Somehow Alex managed to maintain his good humour and enthusiasm - despite having to cancel a lunch date with his wife - and gave us a fantastic tour of the Vatican museum, the Sistine Chapel and St Peter's Basicalla.

Since we had a 5:30pm train to catch, and our luggage was still at our guest house, Alex put us in a taxi after the tour finished. We flew across Rome - our plans for the afternoon in tatters - grabbed our bags and collapsed on to the train for Naples, glad to finally be off our feet. Two days will never be enough to see Rome, but if you must try, make sure you don't go near a national holiday!

Saturday, April 28, 2007

Rest & Relaxation in Santorini (Greece)

With a much more pleasent taxi (this time at 4am), we left Athens and then flew into the island of Santorini. As this was our first big rest stop, we had decided to go a bit more up-market - we'd booked at a luxury resort and the hotel had even offered to arrange a taxi. We were looking forward to being those glamourous people who are met at the airport by someone holding a sign with their name. So we were a bit dismayed when we couldn't see our name. The lovely hotel manager was so horrified that she had forgotten to book us the taxi that she spent the rest of our stay trying to make it up.

The resort was a set of 11 rooms/apartments just outside the village of Oia, overlooking the caldera and the volcanic islands in the centre. They served us a huge breakfast out on the terrace, which included amazing museli, a selection of meats and cheeses, all sorts of bread, croissants, muffins, honey, jams, fantastic Greek yoghurt (Karina will never again be able to face a low-fat tub of yoplait), a big fruit bowl and a pot of tea and a pot of coffee each. Best of all, it was all just for us, and it came every morning.

We decided that one activity a day, fitted in around pleanty or r&r, was more then enough. The day we arrived, we explored the village of Oia (basically the stereotypical Greek island village - tiny white buildings nestled tightly together with stairs and alleys leading everywhere). On day two, we took a boat ride out to the volcanic islands and jumped off the boat to swim out to some thermal pools (the Medditeranian being as cold as it gets, and the thermal pools being only slightly warmer). The third day was a strenous trip into Oia for relaxation massages (after which Simon was told he was the second most stressed person the masseure had ever met, based on the tension in his shoulders. Karina thinks it's more because of lugging our heavy bags for a month). On our last day, we took a trip to lie on the black sand beach at a place called Kamari, on the other side of the island.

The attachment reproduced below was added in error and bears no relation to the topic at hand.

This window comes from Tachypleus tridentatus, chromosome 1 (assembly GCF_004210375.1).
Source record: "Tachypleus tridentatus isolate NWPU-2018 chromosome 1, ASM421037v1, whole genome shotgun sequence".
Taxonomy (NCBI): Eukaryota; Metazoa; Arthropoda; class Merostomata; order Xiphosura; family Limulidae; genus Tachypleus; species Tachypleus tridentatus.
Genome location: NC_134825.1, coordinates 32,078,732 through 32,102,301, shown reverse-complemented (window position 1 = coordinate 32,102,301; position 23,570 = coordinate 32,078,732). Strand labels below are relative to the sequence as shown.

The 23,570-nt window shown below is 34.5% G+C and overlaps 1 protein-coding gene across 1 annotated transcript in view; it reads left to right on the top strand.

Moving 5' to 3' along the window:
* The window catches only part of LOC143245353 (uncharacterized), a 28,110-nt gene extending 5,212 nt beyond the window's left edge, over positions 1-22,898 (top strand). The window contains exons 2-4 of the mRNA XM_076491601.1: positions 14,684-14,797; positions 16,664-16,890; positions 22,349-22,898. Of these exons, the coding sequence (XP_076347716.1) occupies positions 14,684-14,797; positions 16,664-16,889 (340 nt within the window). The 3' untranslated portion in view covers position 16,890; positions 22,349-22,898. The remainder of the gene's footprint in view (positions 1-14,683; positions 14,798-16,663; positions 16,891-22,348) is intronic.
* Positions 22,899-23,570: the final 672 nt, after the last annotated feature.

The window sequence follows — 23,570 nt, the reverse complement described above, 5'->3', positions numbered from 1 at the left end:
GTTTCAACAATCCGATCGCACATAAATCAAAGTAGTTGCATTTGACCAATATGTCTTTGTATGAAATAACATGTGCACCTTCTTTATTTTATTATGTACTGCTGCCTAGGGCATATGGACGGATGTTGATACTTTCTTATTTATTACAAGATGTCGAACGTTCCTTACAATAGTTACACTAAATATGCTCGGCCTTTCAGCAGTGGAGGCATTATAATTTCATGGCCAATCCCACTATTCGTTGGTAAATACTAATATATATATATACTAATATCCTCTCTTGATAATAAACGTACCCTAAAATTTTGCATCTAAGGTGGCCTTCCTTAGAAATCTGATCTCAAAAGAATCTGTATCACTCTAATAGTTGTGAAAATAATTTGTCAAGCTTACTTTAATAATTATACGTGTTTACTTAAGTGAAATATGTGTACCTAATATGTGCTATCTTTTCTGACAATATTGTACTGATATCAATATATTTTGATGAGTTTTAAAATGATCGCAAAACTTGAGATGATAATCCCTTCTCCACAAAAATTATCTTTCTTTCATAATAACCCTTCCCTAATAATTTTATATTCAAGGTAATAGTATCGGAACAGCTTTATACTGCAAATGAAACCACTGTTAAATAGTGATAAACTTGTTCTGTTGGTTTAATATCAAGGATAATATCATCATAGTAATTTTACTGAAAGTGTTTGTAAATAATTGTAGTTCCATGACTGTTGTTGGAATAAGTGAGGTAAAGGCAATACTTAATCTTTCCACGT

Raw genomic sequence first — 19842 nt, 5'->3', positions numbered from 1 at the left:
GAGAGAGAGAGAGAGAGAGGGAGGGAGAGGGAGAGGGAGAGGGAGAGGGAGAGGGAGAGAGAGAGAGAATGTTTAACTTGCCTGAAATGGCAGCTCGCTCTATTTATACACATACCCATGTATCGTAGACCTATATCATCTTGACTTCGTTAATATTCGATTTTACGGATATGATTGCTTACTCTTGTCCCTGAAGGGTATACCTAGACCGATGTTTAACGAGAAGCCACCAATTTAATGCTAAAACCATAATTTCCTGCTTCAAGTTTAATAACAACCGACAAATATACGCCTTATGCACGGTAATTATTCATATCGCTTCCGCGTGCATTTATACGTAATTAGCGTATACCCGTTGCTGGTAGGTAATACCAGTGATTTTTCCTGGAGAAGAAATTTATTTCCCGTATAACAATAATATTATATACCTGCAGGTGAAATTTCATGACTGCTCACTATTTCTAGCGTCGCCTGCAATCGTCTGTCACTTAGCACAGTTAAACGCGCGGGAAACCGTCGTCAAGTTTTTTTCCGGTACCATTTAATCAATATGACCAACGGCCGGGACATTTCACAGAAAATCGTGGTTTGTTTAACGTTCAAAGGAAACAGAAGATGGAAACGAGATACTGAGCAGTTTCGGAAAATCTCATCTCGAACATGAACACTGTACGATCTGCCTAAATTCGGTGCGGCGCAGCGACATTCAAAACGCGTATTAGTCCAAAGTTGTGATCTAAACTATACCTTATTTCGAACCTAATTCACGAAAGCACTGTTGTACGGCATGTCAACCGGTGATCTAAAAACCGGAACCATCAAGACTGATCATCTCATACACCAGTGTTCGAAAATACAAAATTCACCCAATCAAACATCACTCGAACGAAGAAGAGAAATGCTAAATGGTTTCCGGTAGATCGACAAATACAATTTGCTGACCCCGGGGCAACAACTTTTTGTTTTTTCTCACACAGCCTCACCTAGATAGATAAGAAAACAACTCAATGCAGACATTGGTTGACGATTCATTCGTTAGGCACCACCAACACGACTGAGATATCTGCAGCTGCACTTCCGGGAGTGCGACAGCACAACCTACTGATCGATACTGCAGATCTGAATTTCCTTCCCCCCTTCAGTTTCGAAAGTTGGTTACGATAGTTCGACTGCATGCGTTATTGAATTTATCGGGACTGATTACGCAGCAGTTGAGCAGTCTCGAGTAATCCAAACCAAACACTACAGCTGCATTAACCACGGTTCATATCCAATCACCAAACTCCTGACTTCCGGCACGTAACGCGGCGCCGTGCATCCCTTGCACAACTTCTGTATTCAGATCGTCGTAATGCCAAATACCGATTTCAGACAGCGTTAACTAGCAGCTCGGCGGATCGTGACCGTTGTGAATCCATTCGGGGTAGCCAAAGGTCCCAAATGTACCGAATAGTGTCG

As always, food was extremely important! Dinners included a selection of Meze (like Greek tapas) from an ouzori (traditional Greek pub), some Greek fare at a rooftop taverna in Fira, Santorini's capital, a great meal from a resturant hanging on the edge of a cliff in Oia, and €7.50 milkshakes made with Haagan-Daas ice cream. Of course, we also enjoyed a lot of local wines.

When we weren't exauhsting ourselves doing any of the above, you could usually find us relaxing by the pool, ordering cocktails and eating olives and cheese. If you ever find yourself on Santorini, we strongly suggest you stay at the Ikies Luxury Hotel. We had the smallest and most basic room (the Gardener's House), and they still made us feel like royalty. Santorini is yet another place that we would definitely like to visit again!